The HELIX Neptune unit can roll over hard ground, or crawl through soft mud deposits, or even float because “the patented screw drives are pontoons that enable flotation, with a helical grouser acting as a propeller when spun at high speed in the water.” Copperstone’s industrial robots-as-a-service (RaaS) offering is meant to serve the functions of surveying, sampling, geotechnical investigations, and bathymetry, with pricing based on capabilities, time, and risk.

According to the Alberta Energy Regulator, “oil sands tailings are kept in man-made basins called ponds that are designed to hold the tailings that were produced from the mine. Water from tailings ponds is sent back to the extraction plant and used again. In fact, up to 90% of the water an operater uses is recycled from a tailings pond, which really helps to reduce the amount of water used from other sources.” While this process is imperfect, the argument is made that with the right review process, stakeholder engagement, management, technical monitoring, enforcement, and new research and technologies, it’s possible to mitigate environmental or community risks, then gradually restore these tailings into natural habitats.

Copperstone Technologies explains: “Further, the dynamic nature of the geotechnical parameters of the tailings and the composition of the materials, as well as the limitations of the pond construction and support mechanisms allows organizations to identify areas of concern and proactively manage the tailings storage facilities.”

The environmental impacts of these energy industry activities are sometimes visually stark. Industry groups have claimed that the impressions from this imagery can be misrepresentative; Canada Action contended that “open mines will always look like an environmental catastrophe, but that could not be further from the truth.” Either way, we, as humans, go to some extreme measures to meet the demands of economic development; the implication here is that robots could help to introduce a new layer of oversight that promotes responsibility and restoration. In fact, just over half (52%) of senior leadership across industrial sectors have indicated that automating their operations would positively impact environmental sustainability.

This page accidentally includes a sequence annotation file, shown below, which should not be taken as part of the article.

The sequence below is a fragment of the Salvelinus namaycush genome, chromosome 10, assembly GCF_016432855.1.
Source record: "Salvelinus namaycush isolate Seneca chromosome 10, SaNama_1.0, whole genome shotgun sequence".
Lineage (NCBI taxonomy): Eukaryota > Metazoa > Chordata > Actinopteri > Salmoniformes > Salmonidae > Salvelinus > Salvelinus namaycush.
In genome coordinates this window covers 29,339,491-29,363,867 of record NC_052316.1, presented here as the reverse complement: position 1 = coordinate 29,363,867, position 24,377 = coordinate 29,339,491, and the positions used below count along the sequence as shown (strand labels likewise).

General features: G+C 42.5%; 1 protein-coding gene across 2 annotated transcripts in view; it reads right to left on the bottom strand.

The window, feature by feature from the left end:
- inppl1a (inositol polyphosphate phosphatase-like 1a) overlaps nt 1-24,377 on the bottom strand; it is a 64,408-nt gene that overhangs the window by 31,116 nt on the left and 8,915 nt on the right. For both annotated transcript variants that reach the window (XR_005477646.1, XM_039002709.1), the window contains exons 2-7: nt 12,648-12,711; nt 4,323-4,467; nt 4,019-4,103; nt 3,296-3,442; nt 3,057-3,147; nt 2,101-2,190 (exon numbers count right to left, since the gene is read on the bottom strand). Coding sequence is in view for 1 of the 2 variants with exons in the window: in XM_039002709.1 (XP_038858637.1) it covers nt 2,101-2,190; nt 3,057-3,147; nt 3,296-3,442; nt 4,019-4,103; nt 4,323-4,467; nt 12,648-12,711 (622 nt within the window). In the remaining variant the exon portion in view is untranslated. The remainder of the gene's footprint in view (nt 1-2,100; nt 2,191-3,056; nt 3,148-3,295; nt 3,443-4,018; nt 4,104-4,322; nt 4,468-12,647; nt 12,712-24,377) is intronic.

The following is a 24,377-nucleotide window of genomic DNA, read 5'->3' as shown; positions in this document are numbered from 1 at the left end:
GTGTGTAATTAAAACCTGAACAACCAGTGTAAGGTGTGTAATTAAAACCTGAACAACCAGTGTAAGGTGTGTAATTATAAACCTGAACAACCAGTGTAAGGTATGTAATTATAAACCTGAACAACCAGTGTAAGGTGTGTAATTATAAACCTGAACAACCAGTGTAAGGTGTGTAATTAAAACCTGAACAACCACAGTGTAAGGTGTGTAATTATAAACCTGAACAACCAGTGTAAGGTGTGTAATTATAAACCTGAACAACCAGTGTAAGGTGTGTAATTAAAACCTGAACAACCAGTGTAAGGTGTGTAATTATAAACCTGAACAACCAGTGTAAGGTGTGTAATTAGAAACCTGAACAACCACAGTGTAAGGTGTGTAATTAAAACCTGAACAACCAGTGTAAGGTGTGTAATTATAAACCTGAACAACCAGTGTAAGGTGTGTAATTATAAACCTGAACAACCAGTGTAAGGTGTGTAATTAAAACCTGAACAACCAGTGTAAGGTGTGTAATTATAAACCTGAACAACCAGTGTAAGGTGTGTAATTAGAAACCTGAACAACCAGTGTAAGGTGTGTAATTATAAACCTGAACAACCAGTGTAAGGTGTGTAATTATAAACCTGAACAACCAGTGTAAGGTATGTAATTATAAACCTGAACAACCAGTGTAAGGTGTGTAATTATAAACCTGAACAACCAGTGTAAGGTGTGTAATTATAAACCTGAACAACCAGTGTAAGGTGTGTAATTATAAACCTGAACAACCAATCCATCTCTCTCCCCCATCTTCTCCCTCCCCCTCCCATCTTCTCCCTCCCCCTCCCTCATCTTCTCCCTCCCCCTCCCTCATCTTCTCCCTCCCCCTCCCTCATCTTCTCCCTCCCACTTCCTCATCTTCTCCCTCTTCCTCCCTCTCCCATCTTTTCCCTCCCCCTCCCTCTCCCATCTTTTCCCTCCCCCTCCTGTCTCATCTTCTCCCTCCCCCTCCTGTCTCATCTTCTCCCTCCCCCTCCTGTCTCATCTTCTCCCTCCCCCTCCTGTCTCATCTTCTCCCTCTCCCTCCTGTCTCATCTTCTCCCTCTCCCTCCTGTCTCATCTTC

It’s crucial to emphasize that robotics alone cannot address these formidable challenges. NEURA Robotics CEO David Reger told Policy2050 that technologies and prototypes for cleaning up environmental damage, such as fishing trash and plastics from waterways and the ocean, are already up for these tasks and could be active on a large scale. However, he elaborated, “Robots will not be able to help us with this problem any more than a spade can help us work the field. The fundamental attitude of living sustainably and in harmony with the planet must be internalized by mankind itself. After all, robots fundamentally serve humans, and thus, robots will always implement the orders of their owners and users on both a small and a large scale. There are already many good solutions for monitoring, evaluating, and predicting environmental or climate data, even without robotics, and artificial intelligence can interpret huge amounts of this data.”

When, then, can robots be dispatched globally for environmental cleanup tasks? Reger suggested, “Viable models have also already been developed for financing such projects. However, it is true that political conditions and incentive systems urgently need to be created here, which not only encourage but enable the manufacturers behind this pollution to finance and carry out such actions on a large scale.”

Excerpt from “Robotics Trends (2023–2025),” published by

The full analysis, titled “Robotics Trends (2023–2025),” is available in our open-access section.